I was holding back on getting this game, mostly because I wasn’t sure when I’d ever have the time to play a GtA clone in between all the other games that usually take my attention, and it was always regularly going on 75% off so I could always get it another time, right?
Seeing one of my friends who rarely plays Steam games on a habitual basis pick it up and stick with the game for around 4 days running (a record for this friend, really) suggested there was something fairly captivating about this title.
At 80% off, I was finally moved enough to put down some cash to take it out for a spin.
Turns out… it’s pretty good.
The opening sets the scene for what to expect.
If you’ve watched any Hong Kong action / cop movie, the game hits several bullseyes on flavor and theme. While I don’t know how much is 100% faithful to the actual city, the architecture -feels- like it’s captured some of its essence.
Martial arts, that staple of the genre? Got it in spades. That’s what you’ll be using to beat up thugs most of the time, Batman-style, minus the utility belt.
Sleeping Dogs follows the story of Wei Shen, a cop going deep undercover in the triads, and his struggle to balance both sides of his existence.
That blood… it’s not mine. At least, I don’t think it is…
The morality aspect is, unfortunately, not addressed very well in player-chosen interaction.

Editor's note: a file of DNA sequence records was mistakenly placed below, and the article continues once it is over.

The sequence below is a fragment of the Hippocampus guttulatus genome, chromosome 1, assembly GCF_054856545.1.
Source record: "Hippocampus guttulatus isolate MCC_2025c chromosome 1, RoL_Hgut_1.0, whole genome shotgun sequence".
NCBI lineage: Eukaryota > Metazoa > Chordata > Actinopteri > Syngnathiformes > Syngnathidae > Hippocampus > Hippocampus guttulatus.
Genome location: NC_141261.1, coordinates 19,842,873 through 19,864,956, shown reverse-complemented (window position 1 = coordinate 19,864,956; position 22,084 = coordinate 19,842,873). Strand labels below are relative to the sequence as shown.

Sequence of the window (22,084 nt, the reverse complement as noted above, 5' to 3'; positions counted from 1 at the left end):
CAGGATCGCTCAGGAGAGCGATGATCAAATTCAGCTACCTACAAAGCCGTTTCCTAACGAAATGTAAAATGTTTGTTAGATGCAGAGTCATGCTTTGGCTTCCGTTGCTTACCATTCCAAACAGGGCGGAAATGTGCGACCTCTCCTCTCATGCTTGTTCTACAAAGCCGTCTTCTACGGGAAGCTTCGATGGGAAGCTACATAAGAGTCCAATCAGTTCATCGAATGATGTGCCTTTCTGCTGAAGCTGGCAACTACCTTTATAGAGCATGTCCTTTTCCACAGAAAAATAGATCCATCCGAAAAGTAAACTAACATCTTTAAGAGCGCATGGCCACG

I was, at first, pretty thrilled to realize that there were both cop missions and triad missions to do, and that violent actions increased triad score, while doing un-cop-like things subtracted from cop score. But some of the illusion of choice fades away when you realize that it’s a linear story and the chapters won’t progress until you do the compulsory missions on both sides.
And more fades away even further when you accidentally kill your first innocent through vehicular manslaughter via controls that don’t let themselves well to finesse and realize the only ramifications are a small negative number to said cop score, rather than getting yanked out of the undercover mission, charged in court and jailed for being totally off one’s rocker.
I suppose it wouldn’t be a Grand Theft Auto type of game if you couldn’t get away with vast quantities of crime and carnage.
As much as I wanted to pretend to be a good cop at heart and immerse into the setting at face value, roleplaying for all it was worth, small little niggling details do tend to induce shortcut taking – like being stuck in a traffic jam of three cars while waiting for the traffic light to turn green (always takes forever when you’re waiting for it to) and having some dumb AI of a bus ram you from behind while you were STATIONARY and curse you in Cantonese for being a m—-f—ker that doesn’t know how to drive properly.
That’s exactly the time you decide to hit the accelerator and swerve into the perpetually empty lane meant for oncoming traffic, ramming the idiotic bus for good measure during the maneuver, and speed through the red traffic light to be on your dang way to the next mission checkpoint, driving on the left side of the road be damned.